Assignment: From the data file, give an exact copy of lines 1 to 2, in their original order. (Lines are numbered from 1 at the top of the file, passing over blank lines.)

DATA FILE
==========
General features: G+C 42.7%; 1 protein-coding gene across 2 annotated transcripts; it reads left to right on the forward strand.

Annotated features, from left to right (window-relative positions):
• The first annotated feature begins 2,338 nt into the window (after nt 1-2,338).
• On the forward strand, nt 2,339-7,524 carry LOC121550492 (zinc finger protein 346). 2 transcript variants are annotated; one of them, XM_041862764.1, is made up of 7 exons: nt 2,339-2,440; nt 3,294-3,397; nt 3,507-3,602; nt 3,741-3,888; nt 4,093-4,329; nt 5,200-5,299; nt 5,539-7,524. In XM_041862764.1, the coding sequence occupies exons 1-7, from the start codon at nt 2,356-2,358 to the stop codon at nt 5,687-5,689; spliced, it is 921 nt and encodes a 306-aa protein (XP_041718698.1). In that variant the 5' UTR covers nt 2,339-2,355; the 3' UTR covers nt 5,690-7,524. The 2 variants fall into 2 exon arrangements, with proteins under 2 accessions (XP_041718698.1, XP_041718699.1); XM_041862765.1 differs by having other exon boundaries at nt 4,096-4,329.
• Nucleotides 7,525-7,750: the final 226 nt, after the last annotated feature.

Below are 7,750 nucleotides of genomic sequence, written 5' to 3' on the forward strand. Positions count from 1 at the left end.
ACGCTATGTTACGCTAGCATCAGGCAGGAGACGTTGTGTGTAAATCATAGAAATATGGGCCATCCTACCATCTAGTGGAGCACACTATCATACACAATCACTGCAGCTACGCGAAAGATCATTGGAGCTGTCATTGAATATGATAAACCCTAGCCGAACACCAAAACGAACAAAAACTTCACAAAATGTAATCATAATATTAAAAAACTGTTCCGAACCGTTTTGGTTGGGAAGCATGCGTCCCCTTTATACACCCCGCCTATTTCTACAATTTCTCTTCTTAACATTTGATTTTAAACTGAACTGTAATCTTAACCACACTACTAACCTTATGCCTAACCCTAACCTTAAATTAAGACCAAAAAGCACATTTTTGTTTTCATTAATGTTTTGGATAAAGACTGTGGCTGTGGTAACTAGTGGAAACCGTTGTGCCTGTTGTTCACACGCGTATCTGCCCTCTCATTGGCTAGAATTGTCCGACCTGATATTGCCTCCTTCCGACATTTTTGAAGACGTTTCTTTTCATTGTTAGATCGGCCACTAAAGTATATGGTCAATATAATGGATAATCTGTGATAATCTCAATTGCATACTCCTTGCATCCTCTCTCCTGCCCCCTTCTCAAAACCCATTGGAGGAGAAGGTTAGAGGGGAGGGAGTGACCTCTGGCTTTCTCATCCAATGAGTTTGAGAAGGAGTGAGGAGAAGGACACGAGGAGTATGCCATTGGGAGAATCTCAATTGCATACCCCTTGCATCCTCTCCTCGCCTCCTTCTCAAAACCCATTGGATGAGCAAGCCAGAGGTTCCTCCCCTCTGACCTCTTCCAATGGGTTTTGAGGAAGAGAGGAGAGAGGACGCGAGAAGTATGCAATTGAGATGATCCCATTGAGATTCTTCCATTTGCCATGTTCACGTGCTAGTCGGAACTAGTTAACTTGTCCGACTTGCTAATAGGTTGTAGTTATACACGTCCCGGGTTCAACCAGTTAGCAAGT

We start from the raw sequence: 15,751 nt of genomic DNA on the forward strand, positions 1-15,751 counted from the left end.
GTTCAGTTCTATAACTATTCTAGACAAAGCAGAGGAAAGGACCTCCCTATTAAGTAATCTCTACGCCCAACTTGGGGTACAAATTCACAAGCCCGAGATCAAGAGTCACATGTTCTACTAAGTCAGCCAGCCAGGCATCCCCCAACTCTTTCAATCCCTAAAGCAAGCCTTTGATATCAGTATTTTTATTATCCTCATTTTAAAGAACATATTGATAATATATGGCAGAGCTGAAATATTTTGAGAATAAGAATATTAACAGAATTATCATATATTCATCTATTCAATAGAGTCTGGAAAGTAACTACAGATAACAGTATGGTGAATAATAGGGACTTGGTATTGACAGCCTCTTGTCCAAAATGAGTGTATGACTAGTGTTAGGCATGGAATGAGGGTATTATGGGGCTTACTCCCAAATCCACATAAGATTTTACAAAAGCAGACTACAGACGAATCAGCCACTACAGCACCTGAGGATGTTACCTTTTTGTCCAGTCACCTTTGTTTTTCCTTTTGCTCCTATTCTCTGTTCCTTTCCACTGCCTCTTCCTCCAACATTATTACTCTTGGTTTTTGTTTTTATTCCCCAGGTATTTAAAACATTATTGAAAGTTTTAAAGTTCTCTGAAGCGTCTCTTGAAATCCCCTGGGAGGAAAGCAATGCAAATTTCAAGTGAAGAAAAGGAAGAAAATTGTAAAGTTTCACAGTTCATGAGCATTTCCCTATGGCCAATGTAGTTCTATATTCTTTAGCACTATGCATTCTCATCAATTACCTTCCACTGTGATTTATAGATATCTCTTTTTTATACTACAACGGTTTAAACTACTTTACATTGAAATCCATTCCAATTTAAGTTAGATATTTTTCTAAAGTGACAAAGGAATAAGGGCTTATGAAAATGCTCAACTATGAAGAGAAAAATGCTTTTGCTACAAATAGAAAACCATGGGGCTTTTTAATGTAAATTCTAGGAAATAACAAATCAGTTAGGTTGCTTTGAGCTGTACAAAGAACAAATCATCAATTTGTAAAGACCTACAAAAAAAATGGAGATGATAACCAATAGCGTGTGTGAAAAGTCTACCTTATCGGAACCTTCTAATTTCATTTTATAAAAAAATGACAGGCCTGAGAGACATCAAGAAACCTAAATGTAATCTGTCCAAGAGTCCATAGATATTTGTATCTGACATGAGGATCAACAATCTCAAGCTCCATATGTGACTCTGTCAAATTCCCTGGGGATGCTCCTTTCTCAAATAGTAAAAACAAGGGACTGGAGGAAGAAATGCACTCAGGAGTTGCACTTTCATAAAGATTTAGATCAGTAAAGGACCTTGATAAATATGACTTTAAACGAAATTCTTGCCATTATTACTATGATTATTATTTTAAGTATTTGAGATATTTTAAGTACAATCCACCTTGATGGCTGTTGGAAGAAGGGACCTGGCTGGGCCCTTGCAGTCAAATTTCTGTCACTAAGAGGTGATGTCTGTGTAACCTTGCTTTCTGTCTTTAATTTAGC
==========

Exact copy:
General features: G+C 42.7%; 1 protein-coding gene across 2 annotated transcripts; it reads left to right on the forward strand.

Annotated features, from left to right (window-relative positions):